The exact definition of the Internet of Things has consistently been evolving and up for debate. However, broadly speaking, it refers to the way a number of normal everyday devices are able to connect to one another as a part of a network and transmit data via the internet. What are the pros and cons of this increased level of connectivity?
First, let's discuss some of the most common benefits of the Internet of Things.
- Convenience - The Internet of things has made the transmission of data instantaneous and efficient, across domestic and commercial applications. This applies to everything from remote-controlled house heating, to the monitoring of medical equipment.
- Cost - The Internet of Things saves money by improving both energy and operational efficiency. With so many devices now able to communicate their power usage, they can be much more easily monitored and managed. The IoT is also highly flexible in its implementation.
- Data - There is a much larger pool of data available to users, thanks to the Internet of Things. This data is comprehensive and available instantly, allowing users to make more informed decisions. This data can also be shared among different machines relatively easily.
The Internet of Things has much to offer in a number of different applications. But there are drawbacks.
- Security - As so many devices are connected to a network, it automatically makes the sensitive information shared amongst machines vulnerable to attack. Compromised privacy is a consistent concern, as users are encouraged to entrust more and more private information to their devices connected to the IoT.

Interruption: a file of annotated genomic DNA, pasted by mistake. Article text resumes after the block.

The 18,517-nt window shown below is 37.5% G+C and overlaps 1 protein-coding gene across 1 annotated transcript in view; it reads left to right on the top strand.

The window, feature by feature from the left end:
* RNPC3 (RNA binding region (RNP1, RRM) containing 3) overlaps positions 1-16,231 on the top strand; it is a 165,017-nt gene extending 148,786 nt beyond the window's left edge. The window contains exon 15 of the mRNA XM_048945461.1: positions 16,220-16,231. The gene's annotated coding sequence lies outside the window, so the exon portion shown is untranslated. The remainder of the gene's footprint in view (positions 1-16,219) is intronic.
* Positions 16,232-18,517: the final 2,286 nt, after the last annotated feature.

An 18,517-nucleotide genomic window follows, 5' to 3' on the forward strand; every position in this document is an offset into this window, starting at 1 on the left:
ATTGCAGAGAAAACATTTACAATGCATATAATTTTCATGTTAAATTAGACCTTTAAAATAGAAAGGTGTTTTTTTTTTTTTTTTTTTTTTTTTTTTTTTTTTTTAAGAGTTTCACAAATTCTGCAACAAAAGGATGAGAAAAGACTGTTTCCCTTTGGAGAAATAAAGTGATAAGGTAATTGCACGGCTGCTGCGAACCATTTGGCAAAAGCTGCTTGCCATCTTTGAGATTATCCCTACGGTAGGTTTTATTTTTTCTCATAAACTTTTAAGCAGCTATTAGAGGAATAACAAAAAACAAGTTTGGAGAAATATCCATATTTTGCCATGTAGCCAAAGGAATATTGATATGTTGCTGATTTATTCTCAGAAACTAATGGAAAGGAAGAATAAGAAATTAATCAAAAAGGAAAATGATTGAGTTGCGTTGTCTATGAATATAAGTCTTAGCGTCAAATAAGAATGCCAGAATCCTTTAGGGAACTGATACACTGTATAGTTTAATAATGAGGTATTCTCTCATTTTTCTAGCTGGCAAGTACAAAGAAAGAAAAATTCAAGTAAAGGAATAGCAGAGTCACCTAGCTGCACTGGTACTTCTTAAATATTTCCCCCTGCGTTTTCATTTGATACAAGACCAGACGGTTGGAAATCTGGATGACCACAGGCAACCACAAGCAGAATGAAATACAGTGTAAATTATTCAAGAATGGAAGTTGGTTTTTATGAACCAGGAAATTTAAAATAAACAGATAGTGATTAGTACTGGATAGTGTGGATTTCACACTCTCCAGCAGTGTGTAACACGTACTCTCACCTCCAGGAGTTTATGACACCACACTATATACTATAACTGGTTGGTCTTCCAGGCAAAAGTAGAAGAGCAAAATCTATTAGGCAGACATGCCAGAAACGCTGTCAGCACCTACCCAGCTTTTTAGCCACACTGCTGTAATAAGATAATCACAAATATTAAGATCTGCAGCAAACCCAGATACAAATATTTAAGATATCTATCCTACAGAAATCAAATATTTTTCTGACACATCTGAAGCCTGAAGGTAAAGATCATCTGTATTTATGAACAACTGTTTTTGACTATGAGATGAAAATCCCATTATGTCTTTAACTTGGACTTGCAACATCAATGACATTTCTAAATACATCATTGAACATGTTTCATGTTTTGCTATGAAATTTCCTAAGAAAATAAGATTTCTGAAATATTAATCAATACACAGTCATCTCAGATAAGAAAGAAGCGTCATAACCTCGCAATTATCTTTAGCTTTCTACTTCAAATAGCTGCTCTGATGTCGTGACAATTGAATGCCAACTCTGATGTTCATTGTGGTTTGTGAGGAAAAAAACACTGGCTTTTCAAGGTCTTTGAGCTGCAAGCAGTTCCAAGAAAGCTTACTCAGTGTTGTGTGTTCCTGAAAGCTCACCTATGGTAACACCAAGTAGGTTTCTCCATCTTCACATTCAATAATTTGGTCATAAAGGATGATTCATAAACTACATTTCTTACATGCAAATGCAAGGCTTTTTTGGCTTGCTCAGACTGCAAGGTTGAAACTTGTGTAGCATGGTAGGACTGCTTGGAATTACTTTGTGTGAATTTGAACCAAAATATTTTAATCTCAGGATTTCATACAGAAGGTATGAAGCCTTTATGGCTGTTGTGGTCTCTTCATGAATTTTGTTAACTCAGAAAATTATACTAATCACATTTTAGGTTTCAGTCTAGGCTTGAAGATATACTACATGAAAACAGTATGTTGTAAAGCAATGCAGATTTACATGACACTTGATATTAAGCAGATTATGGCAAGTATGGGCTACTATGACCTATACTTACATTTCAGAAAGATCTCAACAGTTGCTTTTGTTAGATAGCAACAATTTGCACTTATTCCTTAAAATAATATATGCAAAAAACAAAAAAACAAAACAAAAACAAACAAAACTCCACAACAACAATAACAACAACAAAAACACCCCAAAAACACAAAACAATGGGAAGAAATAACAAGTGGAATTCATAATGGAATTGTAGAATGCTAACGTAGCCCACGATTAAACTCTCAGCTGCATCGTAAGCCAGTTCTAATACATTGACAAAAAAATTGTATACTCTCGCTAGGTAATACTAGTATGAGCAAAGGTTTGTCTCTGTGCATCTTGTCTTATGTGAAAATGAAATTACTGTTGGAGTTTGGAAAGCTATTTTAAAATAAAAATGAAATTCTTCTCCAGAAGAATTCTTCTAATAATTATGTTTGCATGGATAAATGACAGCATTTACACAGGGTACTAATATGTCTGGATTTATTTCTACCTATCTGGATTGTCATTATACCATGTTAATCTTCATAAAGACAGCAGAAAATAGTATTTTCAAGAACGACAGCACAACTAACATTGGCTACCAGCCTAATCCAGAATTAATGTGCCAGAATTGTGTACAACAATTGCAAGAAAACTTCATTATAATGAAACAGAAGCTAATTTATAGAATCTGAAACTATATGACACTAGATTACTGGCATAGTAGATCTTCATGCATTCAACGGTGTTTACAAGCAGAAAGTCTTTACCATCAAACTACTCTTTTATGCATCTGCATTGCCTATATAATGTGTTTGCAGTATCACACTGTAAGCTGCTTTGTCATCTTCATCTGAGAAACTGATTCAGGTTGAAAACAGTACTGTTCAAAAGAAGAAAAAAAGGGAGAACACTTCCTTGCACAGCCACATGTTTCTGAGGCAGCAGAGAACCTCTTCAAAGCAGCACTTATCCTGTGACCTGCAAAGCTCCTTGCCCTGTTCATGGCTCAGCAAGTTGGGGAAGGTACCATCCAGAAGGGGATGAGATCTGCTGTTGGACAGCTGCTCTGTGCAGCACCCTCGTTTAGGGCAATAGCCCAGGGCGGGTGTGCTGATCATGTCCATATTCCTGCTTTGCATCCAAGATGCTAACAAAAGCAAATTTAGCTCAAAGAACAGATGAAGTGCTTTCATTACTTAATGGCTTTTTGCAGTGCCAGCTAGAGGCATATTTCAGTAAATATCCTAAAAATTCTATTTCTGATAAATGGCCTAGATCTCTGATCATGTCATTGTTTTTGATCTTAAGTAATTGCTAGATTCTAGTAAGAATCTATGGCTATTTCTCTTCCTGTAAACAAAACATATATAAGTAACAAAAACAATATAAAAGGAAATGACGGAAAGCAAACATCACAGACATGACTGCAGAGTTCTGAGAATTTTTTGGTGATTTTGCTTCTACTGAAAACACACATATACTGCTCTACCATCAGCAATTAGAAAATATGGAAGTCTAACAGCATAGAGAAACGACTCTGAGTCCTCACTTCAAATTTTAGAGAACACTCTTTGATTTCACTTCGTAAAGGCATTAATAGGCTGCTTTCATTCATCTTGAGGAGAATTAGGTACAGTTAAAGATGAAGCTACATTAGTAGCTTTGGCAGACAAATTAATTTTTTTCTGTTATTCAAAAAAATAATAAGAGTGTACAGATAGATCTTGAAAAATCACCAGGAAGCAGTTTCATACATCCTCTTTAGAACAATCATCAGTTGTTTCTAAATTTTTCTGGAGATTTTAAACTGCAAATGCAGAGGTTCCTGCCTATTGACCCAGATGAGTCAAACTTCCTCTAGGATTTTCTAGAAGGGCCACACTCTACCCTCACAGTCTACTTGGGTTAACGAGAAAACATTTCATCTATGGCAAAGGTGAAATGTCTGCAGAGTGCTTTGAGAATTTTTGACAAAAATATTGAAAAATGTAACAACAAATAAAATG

- Compatibility - The Internet of Things currently has no international compatibility standards, making communication between devices from different regions and manufacturers potentially difficult. This can quite easily offset one of the core benefits of the IoT, which is its convenience and flexibility.
- Dependency - As many systems in the Internet of Things are automated, one small glitch, security breach, or bug has the potential to bring the whole network and all its processes to a shuddering halt. Systems are designed with fail-safes to account for this, however, it can still be a very real concern in larger networks.
The Internet of Things is far from perfect, however that doesn't mean its benefits are to be ignored. If used judiciously, and with mindfulness of the potential pitfalls, the Internet of Things has much to offer both domestically and commercially.